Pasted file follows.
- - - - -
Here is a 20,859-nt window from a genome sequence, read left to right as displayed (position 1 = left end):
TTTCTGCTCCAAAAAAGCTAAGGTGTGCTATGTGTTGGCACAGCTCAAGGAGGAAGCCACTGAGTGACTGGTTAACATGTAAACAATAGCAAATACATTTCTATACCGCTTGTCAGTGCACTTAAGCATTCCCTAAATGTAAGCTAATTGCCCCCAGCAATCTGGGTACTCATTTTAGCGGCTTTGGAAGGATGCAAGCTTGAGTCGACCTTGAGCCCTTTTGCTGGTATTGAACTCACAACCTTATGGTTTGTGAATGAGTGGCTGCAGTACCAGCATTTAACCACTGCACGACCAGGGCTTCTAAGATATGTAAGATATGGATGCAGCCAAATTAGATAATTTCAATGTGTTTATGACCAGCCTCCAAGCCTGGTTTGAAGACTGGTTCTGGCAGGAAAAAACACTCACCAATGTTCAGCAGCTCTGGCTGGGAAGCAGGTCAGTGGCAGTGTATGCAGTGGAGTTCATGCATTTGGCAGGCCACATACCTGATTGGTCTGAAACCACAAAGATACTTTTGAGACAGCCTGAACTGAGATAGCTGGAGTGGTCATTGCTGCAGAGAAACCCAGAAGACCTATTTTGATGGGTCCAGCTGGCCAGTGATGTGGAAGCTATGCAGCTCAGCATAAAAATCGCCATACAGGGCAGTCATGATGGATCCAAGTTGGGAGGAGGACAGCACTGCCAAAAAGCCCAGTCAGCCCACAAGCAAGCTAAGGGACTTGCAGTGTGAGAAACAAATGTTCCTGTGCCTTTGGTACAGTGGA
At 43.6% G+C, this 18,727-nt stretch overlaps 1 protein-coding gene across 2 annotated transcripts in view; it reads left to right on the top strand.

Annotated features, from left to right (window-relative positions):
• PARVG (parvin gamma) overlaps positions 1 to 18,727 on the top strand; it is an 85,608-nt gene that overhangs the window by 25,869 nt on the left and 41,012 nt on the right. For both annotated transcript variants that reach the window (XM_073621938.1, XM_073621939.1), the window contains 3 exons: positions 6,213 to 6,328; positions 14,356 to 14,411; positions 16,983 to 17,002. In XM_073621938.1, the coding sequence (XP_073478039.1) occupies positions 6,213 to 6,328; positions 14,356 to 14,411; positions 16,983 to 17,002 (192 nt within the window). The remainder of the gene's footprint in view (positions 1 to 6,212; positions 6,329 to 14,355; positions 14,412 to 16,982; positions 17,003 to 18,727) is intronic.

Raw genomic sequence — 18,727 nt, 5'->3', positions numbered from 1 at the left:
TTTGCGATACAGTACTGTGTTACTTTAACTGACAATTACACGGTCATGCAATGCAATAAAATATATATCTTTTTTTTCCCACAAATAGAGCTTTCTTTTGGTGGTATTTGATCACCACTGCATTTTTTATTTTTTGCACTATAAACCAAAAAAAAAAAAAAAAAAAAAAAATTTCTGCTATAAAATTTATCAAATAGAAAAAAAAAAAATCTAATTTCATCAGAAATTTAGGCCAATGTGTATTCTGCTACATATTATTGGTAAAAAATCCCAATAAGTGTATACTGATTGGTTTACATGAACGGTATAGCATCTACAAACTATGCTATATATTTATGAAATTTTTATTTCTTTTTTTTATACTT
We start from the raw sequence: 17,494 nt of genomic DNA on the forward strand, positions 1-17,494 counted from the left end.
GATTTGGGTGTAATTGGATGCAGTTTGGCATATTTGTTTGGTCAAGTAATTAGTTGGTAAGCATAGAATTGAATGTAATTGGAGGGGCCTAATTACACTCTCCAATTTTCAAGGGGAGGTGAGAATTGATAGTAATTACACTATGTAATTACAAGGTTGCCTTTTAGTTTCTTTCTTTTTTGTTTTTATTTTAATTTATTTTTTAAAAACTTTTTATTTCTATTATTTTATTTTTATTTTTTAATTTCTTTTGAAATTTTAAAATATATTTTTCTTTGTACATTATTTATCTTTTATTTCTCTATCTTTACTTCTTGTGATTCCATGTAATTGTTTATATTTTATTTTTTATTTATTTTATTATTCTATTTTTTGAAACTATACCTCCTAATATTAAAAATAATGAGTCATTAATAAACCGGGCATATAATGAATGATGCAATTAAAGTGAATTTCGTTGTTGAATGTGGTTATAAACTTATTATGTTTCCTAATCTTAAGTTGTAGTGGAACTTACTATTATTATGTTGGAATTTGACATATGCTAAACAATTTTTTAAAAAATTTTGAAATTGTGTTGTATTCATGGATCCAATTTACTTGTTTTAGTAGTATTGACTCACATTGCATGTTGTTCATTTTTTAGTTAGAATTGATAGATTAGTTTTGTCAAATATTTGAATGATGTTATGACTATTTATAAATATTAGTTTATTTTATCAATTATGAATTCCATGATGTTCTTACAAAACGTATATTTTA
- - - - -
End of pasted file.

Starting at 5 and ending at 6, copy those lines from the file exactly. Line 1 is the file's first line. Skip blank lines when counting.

• PARVG (parvin gamma) overlaps positions 1 to 18,727 on the top strand; it is an 85,608-nt gene that overhangs the window by 25,869 nt on the left and 41,012 nt on the right. For both annotated transcript variants that reach the window (XM_073621938.1, XM_073621939.1), the window contains 3 exons: positions 6,213 to 6,328; positions 14,356 to 14,411; positions 16,983 to 17,002. In XM_073621938.1, the coding sequence (XP_073478039.1) occupies positions 6,213 to 6,328; positions 14,356 to 14,411; positions 16,983 to 17,002 (192 nt within the window). The remainder of the gene's footprint in view (positions 1 to 6,212; positions 6,329 to 14,355; positions 14,412 to 16,982; positions 17,003 to 18,727) is intronic.

Raw genomic sequence — 18,727 nt, 5'->3', positions numbered from 1 at the left: